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Film and TV Charity - Film and TV Charity
Last updated October 2020

Film and TV Charity launch new mental health programme

The Whole Picture Programme, co-ordinated by the Film and TV Charity and championed by leading industry organisations, will roll out a suite of new services and resources that will empower and support the workforce, and seek to assist and amplify the ongoing work of other industry bodies.

The Film and TV Charity has now secured £3m funding from Amazon Prime Video, Banijay UK, BBC, BBC Studios, Channel 4, IMG, ITV, Sky, Sky Studios, Sony Pictures Entertainment, The Walt Disney Company, ViacomCBS and WarnerMedia to deliver the 2-year programme, supported by the BFI and backed by the UK’s leading mental health charity Mind. The charity estimates that mental health problems including staff turnover cost the sector at least £300m in losses each year. 

The programme’s structure will comprise the Film and TV Taskforce on Mental Health, a Steering Group and several Working Groups, all of which will bring insight and expertise from across the industry that will help shape and deliver the programme. Over the next 2 years, the industry can expect to see and benefit from:

  • A toolkit for mentally-healthy productions
  • Enhanced professional and peer support for freelancers
  • People skills and training guides
  • Industry actions to improve behaviours
  • Anti-bullying services and resources

Alex Pumfrey, CEO of the Film and TV Charity said: “Thanks to the extraordinary commitment of our funders, this programme of work for better mental health is now moving into gear.

It has been a devastating year for many people in our industry, and it’s clear we cannot afford to return to ‘business as usual’. Our 2019 research showed a mental health crisis in the industry, which has only been exacerbated by the terrible effects of the pandemic. The case for improving the mental health of the industry has never been stronger or more urgent. This programme of work is designed to turn the tide on poor mental health by enhancing the available support, changing behaviour and improving ways of working; but this will need to be an industry-wide effort to create sustainable change.”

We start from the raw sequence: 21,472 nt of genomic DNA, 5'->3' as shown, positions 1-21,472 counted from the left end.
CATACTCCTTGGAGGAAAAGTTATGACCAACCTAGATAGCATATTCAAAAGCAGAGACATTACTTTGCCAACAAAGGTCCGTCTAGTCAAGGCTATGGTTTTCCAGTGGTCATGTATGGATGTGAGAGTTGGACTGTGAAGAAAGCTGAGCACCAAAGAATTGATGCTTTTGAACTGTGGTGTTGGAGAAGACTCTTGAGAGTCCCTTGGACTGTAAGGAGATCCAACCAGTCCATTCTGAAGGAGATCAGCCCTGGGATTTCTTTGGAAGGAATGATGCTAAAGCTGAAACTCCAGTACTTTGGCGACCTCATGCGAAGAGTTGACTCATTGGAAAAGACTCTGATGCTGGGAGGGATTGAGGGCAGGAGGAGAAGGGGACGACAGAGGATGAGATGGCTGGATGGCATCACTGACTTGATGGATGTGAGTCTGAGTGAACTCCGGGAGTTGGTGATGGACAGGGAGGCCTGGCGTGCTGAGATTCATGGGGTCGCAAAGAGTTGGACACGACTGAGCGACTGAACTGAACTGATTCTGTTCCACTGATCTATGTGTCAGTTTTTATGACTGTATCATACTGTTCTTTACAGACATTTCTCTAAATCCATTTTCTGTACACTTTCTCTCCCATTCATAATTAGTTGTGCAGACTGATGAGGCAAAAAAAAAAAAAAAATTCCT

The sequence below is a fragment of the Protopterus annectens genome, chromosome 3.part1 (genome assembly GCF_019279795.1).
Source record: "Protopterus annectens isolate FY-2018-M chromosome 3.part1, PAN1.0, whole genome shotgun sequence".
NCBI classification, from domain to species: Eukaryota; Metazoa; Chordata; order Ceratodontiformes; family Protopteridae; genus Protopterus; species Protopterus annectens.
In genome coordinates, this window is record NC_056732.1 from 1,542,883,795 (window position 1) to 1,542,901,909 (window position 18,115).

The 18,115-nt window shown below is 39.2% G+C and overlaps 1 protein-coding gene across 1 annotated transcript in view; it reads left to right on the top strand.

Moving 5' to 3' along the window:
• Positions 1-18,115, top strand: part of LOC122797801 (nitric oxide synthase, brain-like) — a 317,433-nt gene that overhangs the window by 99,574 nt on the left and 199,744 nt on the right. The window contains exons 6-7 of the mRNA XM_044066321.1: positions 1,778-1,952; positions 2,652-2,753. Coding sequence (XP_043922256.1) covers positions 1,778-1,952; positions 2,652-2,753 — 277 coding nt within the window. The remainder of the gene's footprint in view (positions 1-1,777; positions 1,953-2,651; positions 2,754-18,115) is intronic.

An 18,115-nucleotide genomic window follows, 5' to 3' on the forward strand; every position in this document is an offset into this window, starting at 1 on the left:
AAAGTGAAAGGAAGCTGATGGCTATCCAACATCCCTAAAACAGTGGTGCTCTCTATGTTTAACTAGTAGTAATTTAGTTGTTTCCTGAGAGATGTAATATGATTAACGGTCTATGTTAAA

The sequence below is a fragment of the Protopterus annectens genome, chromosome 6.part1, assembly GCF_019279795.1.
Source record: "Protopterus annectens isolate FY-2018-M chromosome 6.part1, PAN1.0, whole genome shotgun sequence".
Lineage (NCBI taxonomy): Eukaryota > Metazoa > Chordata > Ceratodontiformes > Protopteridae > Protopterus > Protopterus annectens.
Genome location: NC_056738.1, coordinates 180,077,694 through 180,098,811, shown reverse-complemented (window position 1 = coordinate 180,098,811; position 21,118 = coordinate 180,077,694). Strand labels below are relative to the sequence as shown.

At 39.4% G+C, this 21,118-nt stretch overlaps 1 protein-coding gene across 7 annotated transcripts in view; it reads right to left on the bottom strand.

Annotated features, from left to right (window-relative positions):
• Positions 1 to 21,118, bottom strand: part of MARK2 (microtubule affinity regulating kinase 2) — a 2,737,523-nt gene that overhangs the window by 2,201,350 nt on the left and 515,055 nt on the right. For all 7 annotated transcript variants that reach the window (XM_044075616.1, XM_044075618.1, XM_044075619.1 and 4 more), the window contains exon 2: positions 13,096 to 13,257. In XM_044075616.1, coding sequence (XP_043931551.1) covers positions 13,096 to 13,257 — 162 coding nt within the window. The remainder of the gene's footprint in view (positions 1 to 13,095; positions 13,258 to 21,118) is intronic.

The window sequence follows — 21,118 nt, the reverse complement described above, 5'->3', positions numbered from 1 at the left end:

The programme was developed in response to the charity’s ground-breaking research, conducted last year and released in February.

The project has been on hold for six months whilst the charity has dedicated all of its resources to responding to Covid-19, raising £6.4m and supporting thousands of workers with a range of grants and financial and mental wellbeing services.

Over the summer, calls for increased support and rights for workers, prompted by the impact of the pandemic on a largely freelance workforce, have reinforced the need to improve support for people working in the industry.

More than 9,000 people took part in the research last year, sharing their experiences and stories confidentially, which identified a mental health crisis within the industry. The findings uncovered a range of issues including self-harm and bullying. Since then, the pandemic has meant increased isolation and anxiety for many, and Black, Asian and minority ethnic people in the industry have shone a light on the impact that systemic racism and discrimination has on mental health.

As members of the Taskforce, industry leaders are working collaboratively to adopt and champion the work both within their own organisations and widely across the sector.

The Steering Group and Working Groups will include mental health, workplace wellbeing and issue-related experts; industry bodies and campaigning groups; staff and freelance workers – many with lived experience of mental health problems – from a broad range of genres, levels of seniority and diverse backgrounds.

The Film and TV Charity will continually monitor membership of the groups over the 2 years of the programme to ensure that representation is drawn from a diverse range of experiences and backgrounds.

Alex Pumfrey added: “As we get started with this programme we are looking forward to working with our colleagues across the sector, particularly the many industry bodies with whom we share a concern for the mental health of the workforce – and a desire for better ways of working. Our hope is that this programme can support other aligned work, and that together we can create an unstoppable movement for change.”     

Source: Film and TV Charity